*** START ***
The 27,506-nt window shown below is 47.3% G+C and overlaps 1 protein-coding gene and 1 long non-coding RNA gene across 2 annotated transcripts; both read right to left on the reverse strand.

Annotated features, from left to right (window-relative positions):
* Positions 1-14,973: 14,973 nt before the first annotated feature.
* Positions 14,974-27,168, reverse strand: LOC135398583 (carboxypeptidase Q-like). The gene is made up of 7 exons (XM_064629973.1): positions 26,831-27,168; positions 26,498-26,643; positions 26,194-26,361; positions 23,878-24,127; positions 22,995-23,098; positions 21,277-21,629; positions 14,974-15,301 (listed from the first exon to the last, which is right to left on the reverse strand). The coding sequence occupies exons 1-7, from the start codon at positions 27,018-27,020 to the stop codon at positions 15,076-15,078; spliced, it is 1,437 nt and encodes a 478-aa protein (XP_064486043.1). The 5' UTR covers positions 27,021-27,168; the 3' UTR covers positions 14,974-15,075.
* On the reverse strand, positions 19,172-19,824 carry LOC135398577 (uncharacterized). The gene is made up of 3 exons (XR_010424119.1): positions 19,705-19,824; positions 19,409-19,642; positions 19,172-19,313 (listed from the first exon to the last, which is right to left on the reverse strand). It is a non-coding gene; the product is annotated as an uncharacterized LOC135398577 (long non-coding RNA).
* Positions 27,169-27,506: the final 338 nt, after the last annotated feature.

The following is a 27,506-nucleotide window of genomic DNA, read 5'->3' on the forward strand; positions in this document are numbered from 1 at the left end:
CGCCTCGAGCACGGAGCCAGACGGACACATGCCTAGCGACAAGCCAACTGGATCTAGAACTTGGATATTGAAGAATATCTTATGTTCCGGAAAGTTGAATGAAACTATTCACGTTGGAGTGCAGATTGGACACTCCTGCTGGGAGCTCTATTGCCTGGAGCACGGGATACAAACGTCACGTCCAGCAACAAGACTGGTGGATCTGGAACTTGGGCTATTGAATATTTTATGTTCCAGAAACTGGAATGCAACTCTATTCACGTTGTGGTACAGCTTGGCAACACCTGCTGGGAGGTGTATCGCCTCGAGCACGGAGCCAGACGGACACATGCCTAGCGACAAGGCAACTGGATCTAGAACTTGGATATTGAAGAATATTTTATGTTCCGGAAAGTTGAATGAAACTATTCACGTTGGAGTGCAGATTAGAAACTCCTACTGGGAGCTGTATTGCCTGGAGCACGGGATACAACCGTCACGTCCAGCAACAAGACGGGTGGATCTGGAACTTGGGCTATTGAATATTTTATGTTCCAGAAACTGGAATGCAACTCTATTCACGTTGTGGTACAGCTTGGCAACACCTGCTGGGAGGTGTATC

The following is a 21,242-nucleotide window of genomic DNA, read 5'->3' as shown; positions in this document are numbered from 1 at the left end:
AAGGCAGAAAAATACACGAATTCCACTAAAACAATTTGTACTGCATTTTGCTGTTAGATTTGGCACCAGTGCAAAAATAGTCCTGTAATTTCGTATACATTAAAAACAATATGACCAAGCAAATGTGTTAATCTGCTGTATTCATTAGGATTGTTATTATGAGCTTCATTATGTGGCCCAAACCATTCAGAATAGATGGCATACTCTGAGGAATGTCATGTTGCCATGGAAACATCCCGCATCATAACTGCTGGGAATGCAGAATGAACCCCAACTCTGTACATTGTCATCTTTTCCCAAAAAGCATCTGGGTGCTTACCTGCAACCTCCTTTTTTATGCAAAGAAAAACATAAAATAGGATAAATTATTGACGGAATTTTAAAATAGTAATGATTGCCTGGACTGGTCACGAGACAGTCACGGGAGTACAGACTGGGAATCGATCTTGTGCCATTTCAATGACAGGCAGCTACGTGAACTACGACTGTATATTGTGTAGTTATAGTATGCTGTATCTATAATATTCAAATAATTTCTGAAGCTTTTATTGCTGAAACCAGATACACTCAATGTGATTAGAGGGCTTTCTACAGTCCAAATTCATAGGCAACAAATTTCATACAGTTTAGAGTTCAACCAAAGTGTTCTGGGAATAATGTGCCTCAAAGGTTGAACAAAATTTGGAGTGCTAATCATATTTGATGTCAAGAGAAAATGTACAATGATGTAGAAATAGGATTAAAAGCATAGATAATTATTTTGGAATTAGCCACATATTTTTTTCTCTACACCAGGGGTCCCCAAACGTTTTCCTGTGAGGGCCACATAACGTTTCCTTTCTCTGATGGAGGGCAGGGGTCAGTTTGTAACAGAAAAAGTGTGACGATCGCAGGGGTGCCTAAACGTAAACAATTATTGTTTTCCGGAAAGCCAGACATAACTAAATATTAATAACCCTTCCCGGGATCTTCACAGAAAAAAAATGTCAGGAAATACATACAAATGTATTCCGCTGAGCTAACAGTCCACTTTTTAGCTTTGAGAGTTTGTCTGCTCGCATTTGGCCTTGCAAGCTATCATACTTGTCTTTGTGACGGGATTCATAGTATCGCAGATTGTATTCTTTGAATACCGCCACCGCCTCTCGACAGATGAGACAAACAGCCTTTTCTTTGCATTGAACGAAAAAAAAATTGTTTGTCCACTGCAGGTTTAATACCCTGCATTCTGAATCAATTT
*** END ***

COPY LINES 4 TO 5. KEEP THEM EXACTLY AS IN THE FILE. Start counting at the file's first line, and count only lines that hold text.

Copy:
* Positions 14,974-27,168, reverse strand: LOC135398583 (carboxypeptidase Q-like). The gene is made up of 7 exons (XM_064629973.1): positions 26,831-27,168; positions 26,498-26,643; positions 26,194-26,361; positions 23,878-24,127; positions 22,995-23,098; positions 21,277-21,629; positions 14,974-15,301 (listed from the first exon to the last, which is right to left on the reverse strand). The coding sequence occupies exons 1-7, from the start codon at positions 27,018-27,020 to the stop codon at positions 15,076-15,078; spliced, it is 1,437 nt and encodes a 478-aa protein (XP_064486043.1). The 5' UTR covers positions 27,021-27,168; the 3' UTR covers positions 14,974-15,075.
* On the reverse strand, positions 19,172-19,824 carry LOC135398577 (uncharacterized). The gene is made up of 3 exons (XR_010424119.1): positions 19,705-19,824; positions 19,409-19,642; positions 19,172-19,313 (listed from the first exon to the last, which is right to left on the reverse strand). It is a non-coding gene; the product is annotated as an uncharacterized LOC135398577 (long non-coding RNA).